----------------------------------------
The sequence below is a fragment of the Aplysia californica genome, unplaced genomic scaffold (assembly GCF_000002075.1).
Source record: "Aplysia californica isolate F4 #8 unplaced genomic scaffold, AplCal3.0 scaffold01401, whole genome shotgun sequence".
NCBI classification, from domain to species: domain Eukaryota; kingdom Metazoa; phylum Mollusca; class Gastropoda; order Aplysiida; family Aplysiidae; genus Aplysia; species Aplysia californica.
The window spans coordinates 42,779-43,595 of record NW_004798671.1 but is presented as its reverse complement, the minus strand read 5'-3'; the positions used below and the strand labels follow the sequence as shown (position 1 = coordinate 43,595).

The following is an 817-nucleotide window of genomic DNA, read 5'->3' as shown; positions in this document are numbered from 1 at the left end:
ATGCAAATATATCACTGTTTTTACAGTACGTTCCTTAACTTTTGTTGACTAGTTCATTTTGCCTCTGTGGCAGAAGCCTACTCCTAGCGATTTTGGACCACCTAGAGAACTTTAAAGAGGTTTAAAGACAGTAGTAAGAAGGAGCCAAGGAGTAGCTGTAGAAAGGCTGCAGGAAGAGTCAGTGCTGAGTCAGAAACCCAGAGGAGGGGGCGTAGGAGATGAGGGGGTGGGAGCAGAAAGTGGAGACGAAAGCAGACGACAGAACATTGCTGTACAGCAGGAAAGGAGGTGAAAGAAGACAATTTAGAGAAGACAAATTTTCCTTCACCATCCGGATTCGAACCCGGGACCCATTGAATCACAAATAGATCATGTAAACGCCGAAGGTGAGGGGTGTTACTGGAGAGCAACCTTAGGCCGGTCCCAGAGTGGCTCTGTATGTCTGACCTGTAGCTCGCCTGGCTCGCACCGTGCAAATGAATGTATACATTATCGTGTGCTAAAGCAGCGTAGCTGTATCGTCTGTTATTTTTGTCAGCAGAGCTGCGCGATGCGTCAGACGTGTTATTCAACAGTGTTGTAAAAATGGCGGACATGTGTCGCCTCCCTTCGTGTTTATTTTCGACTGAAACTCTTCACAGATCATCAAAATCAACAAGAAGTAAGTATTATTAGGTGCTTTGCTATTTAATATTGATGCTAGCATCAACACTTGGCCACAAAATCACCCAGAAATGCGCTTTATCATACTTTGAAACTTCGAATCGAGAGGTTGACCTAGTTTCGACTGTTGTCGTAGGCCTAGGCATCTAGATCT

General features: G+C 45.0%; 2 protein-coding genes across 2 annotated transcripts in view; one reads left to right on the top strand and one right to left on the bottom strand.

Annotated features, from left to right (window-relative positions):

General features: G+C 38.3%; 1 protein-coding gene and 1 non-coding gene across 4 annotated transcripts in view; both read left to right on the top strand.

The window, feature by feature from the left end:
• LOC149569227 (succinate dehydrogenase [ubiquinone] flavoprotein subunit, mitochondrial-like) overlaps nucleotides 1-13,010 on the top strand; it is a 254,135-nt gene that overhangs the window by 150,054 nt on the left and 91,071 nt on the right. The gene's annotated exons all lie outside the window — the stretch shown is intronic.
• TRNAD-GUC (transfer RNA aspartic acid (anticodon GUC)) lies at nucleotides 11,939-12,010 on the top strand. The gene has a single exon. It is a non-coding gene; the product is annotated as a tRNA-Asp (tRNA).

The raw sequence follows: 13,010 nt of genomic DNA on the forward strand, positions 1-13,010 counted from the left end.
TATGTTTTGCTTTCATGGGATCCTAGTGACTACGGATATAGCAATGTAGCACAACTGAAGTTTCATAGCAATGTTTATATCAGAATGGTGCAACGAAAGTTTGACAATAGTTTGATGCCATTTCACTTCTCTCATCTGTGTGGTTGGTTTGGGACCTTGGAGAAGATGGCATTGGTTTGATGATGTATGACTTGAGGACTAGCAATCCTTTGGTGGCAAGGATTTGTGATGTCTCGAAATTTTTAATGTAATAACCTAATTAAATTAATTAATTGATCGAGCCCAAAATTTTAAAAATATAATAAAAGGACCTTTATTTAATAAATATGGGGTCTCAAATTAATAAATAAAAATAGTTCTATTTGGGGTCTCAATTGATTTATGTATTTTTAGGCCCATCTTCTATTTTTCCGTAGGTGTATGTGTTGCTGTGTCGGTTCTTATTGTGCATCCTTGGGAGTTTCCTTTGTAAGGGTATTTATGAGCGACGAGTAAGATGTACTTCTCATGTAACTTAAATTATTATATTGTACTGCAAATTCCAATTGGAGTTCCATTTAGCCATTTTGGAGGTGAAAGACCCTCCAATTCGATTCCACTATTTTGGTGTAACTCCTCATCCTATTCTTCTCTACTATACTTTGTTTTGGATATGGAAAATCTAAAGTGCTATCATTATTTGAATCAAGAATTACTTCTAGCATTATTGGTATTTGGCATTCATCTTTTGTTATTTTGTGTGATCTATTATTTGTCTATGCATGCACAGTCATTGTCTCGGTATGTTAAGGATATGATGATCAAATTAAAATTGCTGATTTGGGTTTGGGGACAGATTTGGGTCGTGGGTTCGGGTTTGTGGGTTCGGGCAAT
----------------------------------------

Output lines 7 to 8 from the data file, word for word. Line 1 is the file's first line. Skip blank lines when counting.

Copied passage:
General features: G+C 45.0%; 2 protein-coding genes across 2 annotated transcripts in view; one reads left to right on the top strand and one right to left on the bottom strand.

Annotated features, from left to right (window-relative positions):